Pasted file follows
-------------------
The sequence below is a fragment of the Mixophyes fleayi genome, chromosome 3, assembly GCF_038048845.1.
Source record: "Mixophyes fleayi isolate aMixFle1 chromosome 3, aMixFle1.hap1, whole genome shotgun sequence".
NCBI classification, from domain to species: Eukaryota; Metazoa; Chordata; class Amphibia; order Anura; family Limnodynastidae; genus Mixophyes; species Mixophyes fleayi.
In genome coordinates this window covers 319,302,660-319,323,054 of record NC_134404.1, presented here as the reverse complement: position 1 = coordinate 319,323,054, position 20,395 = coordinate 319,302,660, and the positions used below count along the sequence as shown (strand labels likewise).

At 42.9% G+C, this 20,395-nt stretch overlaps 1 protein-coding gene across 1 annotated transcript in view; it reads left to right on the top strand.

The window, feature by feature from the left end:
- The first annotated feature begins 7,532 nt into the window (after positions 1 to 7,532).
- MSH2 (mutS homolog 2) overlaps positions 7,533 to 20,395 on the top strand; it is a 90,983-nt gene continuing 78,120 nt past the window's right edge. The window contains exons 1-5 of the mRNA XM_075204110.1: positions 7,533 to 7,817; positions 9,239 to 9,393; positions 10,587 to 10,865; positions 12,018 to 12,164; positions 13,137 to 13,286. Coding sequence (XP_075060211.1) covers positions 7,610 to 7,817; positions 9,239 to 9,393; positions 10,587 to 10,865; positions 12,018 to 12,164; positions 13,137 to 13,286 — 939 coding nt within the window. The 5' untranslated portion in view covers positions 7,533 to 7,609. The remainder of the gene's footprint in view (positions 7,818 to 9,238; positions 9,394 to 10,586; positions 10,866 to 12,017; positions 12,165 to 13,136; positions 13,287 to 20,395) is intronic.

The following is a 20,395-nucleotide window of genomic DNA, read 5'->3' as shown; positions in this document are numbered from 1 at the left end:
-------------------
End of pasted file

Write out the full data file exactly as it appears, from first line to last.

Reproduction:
The sequence below is a fragment of the Mixophyes fleayi genome, chromosome 3, assembly GCF_038048845.1.
Source record: "Mixophyes fleayi isolate aMixFle1 chromosome 3, aMixFle1.hap1, whole genome shotgun sequence".
NCBI classification, from domain to species: Eukaryota; Metazoa; Chordata; class Amphibia; order Anura; family Limnodynastidae; genus Mixophyes; species Mixophyes fleayi.
In genome coordinates this window covers 319,302,660-319,323,054 of record NC_134404.1, presented here as the reverse complement: position 1 = coordinate 319,323,054, position 20,395 = coordinate 319,302,660, and the positions used below count along the sequence as shown (strand labels likewise).

At 42.9% G+C, this 20,395-nt stretch overlaps 1 protein-coding gene across 1 annotated transcript in view; it reads left to right on the top strand.

The window, feature by feature from the left end:
- The first annotated feature begins 7,532 nt into the window (after positions 1 to 7,532).
- MSH2 (mutS homolog 2) overlaps positions 7,533 to 20,395 on the top strand; it is a 90,983-nt gene continuing 78,120 nt past the window's right edge. The window contains exons 1-5 of the mRNA XM_075204110.1: positions 7,533 to 7,817; positions 9,239 to 9,393; positions 10,587 to 10,865; positions 12,018 to 12,164; positions 13,137 to 13,286. Coding sequence (XP_075060211.1) covers positions 7,610 to 7,817; positions 9,239 to 9,393; positions 10,587 to 10,865; positions 12,018 to 12,164; positions 13,137 to 13,286 — 939 coding nt within the window. The 5' untranslated portion in view covers positions 7,533 to 7,609. The remainder of the gene's footprint in view (positions 7,818 to 9,238; positions 9,394 to 10,586; positions 10,866 to 12,017; positions 12,165 to 13,136; positions 13,287 to 20,395) is intronic.

The following is a 20,395-nucleotide window of genomic DNA, read 5'->3' as shown; positions in this document are numbered from 1 at the left end: